„We Always Were, Are and Will Be Hungary’s Friends” – the Friend of Hungary Award
For the third time, Friends of Hungary Foundation presented the Friend of Hungary Award
From Australia to America, there is only one Hungarian bookstore left: the Canadian „Pannonia”. Its owner organizes and manages live radio broadcasts in Hungarian, helping the diaspora preserve their Hungarian roots. Zsolt Bede-Fazekas received an award this year from the Friends of Hungary Foundation. In addition, the Hungarian Scouts Association In Exteris and Christopher Ball, the honorary consul of Hungary in Connecticut, received recognition handed over by the Minister of Human Resources, Miklós Kásler, in Esztergom.
More than 200 members of the Friends of Hungary Foundation have met again this year to discuss how Hungarians living in the diaspora can maintain and pass on their culture to new generations. In his speech, Miklós Kásler, the Minister of Human Resources, emphasized: Esztergom is an emblematic place in Hungarian history, where St. Stephen formed the Hungarian state and church, and offered his homeland to the Virgin Mary.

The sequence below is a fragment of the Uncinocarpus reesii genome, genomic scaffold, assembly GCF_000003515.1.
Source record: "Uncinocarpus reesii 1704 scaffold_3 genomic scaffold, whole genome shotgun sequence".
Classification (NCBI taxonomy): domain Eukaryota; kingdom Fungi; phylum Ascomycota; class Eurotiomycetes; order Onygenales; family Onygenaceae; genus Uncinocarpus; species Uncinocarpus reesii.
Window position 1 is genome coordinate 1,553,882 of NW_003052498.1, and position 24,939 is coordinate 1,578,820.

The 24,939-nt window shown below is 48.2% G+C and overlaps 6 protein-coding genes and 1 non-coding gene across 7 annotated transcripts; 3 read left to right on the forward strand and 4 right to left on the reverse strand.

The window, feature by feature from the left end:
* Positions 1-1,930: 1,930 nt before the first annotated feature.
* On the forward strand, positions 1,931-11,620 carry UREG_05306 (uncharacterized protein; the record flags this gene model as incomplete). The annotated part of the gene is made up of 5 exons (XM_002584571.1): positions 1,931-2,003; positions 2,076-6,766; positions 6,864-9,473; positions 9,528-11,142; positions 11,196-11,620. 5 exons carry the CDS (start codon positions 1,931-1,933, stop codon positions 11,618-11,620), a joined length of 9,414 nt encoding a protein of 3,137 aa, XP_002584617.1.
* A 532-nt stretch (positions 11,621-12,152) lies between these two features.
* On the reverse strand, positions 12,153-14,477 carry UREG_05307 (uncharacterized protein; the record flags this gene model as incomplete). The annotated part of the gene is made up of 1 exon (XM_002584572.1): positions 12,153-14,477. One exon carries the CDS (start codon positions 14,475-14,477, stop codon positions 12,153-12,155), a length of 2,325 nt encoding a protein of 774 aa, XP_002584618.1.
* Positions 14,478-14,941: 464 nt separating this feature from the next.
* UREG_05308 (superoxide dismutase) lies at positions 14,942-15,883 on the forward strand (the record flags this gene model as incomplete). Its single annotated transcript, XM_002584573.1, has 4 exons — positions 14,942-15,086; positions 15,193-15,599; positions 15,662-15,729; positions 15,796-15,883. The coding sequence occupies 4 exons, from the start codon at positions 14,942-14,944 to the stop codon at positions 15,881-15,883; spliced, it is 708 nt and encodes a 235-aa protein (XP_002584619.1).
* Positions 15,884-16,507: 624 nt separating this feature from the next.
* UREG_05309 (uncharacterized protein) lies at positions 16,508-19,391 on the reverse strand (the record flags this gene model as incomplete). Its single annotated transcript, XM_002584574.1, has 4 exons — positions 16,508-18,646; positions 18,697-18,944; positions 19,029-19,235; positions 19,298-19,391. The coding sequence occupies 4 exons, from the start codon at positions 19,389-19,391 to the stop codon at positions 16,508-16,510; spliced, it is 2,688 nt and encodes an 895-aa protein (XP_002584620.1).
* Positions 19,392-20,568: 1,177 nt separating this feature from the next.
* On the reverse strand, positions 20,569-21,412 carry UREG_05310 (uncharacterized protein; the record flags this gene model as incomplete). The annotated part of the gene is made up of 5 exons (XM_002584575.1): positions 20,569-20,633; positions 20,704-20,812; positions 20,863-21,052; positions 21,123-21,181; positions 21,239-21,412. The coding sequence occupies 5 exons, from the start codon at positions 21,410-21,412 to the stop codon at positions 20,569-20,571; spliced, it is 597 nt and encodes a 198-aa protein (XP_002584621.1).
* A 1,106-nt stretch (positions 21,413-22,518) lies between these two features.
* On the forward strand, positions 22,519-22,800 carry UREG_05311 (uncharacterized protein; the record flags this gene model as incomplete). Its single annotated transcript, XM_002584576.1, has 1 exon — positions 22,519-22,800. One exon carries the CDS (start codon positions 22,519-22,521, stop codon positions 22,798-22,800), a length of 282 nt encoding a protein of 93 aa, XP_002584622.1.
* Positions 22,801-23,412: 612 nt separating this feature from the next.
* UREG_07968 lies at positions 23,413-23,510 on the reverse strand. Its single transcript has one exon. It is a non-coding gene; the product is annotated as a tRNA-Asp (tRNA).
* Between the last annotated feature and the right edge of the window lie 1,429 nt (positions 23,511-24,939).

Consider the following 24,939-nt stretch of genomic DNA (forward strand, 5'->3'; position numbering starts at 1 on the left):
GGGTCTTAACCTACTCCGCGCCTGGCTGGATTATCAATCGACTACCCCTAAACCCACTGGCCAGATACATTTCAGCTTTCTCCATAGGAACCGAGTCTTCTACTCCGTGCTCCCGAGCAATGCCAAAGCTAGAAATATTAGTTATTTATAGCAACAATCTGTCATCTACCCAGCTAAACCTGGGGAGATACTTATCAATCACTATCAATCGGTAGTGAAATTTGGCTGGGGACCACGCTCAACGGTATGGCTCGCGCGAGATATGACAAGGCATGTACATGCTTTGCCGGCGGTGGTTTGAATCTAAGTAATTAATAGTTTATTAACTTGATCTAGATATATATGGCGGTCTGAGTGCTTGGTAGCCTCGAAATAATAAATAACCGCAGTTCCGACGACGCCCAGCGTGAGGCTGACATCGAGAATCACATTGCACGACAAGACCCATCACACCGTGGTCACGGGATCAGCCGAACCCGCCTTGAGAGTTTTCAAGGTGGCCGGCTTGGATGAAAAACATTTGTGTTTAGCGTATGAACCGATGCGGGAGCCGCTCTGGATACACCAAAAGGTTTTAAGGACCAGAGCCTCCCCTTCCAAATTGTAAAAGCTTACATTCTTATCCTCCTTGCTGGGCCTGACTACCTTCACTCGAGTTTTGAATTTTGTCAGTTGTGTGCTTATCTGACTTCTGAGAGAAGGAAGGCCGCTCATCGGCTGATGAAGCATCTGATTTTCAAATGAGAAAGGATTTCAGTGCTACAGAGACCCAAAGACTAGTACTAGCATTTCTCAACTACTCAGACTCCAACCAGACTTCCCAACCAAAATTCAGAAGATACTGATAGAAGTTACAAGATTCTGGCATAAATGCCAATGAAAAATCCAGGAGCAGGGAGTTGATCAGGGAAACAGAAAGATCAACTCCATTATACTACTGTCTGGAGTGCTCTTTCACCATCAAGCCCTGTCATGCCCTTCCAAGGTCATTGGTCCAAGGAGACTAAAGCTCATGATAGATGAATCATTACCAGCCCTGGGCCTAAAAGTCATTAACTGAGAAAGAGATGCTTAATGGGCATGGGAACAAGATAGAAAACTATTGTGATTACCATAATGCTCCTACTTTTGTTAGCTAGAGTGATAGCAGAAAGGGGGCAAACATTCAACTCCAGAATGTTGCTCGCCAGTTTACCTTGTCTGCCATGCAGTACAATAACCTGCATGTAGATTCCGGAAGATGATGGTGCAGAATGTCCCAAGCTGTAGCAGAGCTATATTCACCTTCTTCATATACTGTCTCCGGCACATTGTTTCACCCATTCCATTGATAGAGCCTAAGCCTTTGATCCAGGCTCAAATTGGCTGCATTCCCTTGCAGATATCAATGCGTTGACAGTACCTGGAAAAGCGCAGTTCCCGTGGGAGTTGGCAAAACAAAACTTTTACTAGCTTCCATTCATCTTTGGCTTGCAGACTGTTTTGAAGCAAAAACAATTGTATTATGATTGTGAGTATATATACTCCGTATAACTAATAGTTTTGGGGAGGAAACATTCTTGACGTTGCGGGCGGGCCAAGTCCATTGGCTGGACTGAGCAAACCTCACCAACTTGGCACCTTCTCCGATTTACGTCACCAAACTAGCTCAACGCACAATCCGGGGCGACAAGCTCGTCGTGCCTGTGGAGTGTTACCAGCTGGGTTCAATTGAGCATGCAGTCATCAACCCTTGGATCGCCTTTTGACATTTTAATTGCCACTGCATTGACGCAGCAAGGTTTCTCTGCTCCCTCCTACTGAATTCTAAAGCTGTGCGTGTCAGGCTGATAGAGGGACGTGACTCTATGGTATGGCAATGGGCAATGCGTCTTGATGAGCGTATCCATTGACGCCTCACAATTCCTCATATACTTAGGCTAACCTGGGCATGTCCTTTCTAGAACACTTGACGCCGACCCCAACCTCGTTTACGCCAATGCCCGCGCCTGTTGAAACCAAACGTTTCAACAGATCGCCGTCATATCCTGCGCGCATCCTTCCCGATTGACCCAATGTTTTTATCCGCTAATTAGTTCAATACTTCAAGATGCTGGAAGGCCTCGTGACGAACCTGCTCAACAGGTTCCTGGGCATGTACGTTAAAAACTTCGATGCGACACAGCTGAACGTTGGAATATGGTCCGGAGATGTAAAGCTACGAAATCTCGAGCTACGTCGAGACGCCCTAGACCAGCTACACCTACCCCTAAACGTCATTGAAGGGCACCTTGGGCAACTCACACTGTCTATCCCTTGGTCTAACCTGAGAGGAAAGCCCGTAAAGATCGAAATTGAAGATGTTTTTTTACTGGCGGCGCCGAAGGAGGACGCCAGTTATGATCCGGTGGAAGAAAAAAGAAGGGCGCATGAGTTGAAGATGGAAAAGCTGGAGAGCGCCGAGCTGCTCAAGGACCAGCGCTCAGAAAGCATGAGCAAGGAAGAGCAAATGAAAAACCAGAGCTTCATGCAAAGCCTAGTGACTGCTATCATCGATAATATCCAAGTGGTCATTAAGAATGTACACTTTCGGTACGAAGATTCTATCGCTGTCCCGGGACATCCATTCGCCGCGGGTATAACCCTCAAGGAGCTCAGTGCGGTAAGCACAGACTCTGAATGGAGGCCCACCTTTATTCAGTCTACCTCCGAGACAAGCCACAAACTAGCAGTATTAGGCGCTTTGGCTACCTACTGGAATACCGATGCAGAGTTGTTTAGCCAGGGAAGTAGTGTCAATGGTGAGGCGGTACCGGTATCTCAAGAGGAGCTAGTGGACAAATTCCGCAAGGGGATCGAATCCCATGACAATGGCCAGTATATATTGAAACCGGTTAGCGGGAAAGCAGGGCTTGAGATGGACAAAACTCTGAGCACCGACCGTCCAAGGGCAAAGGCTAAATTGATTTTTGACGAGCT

According to the minister, these Christian roots must be preserved because “we live in an age of history characterized by a loss of identity and traditional values.”
We were deeply honored when we found out we received the prize because it’s the first to recognize not just our past work, but current as well, said Gábor Szórád, Secretary General of the Hungarian Scouts Association in Exteris. He highlighted some successes of the Hungarian Scouts in recent years: that the Hungarian Scout strategy was formed, the establishment of new communities in 12 new locations, and the continual new members in all 4 parts of the world.
Zsolt Bede-Fazekas, editor-in-chief of the Toronto Independent Hungarian Radio, accepted a sculpture from István Madarassy for the spread of Hungarian culture. The former cultural director of the Hungarian Canadian Cultural Centre in Toronto operates the bookstore in Canada, which is the only one supplying Hungarians with Hungarian-language publications “from Australia to America”. Bede-Fazekas concluded his speech: “The award is important because it recognizes that we have always been friends of Hungary, we are and will always be.”
After the awards were handed over, a workshop discussion began: taking advantage of the opportunity of the annual meeting, many shared what they had done for Hungary in the past and for the survival of foreign Hungarian communities; or what they think would be useful activities, and sought supporters to collaborate with. Through these conversations, those seeking to help Hungary could learn what to do: through good examples, they could get ideas on how to achieve success as well as encouragement and reinforcement for their volunteer work.